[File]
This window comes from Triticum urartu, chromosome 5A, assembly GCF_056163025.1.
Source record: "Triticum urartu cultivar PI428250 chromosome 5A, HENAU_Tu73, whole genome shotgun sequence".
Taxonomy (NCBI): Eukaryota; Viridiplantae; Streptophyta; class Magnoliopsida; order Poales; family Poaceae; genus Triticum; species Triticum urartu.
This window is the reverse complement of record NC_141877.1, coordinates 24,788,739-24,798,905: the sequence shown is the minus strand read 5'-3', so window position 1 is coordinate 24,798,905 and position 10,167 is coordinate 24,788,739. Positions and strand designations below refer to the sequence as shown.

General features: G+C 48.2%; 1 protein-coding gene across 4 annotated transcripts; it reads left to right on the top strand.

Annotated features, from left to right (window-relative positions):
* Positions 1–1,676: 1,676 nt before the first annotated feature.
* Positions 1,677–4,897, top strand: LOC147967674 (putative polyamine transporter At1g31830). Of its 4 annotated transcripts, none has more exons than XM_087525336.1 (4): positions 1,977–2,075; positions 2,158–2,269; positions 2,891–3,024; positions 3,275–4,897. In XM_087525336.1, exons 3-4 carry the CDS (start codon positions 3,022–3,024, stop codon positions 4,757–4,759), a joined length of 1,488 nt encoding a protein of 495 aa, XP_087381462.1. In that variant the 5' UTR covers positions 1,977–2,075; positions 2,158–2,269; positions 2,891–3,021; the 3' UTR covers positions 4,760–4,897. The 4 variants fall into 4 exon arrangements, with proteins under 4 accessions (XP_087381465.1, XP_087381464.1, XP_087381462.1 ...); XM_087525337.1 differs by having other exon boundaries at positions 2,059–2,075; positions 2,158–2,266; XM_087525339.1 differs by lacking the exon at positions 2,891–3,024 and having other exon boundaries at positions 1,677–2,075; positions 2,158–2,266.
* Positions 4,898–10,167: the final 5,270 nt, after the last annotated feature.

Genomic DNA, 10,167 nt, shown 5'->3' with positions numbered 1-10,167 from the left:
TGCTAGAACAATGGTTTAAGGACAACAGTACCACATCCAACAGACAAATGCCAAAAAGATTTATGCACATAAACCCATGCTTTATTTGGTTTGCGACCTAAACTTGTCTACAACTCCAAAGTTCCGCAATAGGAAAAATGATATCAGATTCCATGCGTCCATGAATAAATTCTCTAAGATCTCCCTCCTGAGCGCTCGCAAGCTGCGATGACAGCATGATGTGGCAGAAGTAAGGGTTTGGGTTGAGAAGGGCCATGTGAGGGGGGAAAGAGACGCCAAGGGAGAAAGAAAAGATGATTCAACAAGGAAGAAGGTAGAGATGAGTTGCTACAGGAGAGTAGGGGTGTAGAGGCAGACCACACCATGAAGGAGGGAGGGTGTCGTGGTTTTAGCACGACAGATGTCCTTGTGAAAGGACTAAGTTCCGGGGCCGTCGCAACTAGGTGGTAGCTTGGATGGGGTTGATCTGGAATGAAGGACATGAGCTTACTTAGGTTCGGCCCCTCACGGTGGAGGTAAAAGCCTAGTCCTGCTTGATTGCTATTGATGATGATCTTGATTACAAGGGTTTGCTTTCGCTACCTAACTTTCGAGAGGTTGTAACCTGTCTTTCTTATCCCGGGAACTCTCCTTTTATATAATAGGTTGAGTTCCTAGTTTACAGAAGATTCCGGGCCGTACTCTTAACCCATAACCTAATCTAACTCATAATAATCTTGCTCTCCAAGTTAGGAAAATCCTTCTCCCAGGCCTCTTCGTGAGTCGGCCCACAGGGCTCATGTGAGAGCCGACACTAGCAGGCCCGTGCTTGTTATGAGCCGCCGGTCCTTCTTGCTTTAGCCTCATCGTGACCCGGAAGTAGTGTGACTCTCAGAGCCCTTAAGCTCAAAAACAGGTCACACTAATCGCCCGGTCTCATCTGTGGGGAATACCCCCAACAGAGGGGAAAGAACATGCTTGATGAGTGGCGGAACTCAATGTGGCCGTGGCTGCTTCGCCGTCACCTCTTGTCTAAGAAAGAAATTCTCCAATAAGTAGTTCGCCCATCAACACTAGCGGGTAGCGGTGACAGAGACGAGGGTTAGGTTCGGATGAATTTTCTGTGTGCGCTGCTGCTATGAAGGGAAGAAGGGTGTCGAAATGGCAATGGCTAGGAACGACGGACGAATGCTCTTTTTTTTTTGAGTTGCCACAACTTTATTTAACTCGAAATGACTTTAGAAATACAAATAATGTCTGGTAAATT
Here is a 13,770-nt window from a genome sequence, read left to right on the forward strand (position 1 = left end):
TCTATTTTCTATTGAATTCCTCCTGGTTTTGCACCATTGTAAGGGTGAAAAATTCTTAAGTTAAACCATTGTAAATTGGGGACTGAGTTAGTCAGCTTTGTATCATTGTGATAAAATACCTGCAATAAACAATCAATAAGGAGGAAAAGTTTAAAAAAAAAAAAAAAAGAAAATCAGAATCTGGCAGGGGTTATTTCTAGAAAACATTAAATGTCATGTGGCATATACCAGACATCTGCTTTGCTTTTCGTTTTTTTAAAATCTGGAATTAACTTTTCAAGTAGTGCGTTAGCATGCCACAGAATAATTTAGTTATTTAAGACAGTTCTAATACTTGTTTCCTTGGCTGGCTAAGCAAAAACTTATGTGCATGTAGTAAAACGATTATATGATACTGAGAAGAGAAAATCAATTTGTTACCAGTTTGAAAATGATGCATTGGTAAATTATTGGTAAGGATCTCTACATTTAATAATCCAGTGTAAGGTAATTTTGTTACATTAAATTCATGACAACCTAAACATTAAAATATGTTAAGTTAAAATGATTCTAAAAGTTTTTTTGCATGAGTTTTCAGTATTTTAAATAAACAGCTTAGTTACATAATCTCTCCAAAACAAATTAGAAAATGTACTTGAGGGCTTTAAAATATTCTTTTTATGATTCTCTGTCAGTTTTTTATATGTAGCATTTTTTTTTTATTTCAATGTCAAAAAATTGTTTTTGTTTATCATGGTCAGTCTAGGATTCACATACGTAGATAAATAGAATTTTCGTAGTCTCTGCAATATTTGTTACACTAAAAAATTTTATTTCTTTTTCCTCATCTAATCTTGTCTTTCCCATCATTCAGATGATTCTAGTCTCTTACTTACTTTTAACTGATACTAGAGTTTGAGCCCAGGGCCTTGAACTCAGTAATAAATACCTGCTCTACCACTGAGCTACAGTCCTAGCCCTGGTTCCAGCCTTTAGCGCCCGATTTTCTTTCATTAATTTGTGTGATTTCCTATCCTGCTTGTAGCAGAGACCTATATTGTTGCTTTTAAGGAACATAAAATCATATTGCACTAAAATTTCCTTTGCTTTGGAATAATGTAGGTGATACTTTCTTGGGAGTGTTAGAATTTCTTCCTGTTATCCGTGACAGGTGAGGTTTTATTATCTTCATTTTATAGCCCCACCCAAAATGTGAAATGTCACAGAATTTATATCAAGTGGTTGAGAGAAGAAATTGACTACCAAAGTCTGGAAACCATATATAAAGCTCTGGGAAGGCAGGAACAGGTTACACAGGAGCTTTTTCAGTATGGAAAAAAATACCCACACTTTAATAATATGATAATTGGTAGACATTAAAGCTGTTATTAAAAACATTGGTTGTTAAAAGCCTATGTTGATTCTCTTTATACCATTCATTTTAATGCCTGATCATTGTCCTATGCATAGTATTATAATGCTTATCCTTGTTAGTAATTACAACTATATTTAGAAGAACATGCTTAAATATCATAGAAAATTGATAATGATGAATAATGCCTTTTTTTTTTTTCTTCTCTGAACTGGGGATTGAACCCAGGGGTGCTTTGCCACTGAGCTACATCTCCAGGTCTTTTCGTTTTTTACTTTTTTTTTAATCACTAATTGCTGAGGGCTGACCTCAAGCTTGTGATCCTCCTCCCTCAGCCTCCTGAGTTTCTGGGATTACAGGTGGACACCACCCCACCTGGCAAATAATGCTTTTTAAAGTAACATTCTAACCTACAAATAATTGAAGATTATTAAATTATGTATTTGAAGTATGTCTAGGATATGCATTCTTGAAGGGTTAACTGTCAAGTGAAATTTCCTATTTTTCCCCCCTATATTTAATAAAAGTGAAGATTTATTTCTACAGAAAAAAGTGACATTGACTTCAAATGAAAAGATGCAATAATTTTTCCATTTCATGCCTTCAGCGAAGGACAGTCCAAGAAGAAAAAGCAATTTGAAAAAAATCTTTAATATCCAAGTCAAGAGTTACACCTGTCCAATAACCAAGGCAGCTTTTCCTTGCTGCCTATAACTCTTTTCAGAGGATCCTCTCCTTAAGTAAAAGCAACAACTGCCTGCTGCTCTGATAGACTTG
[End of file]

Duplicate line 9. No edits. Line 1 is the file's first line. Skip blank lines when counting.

* Positions 4,898–10,167: the final 5,270 nt, after the last annotated feature.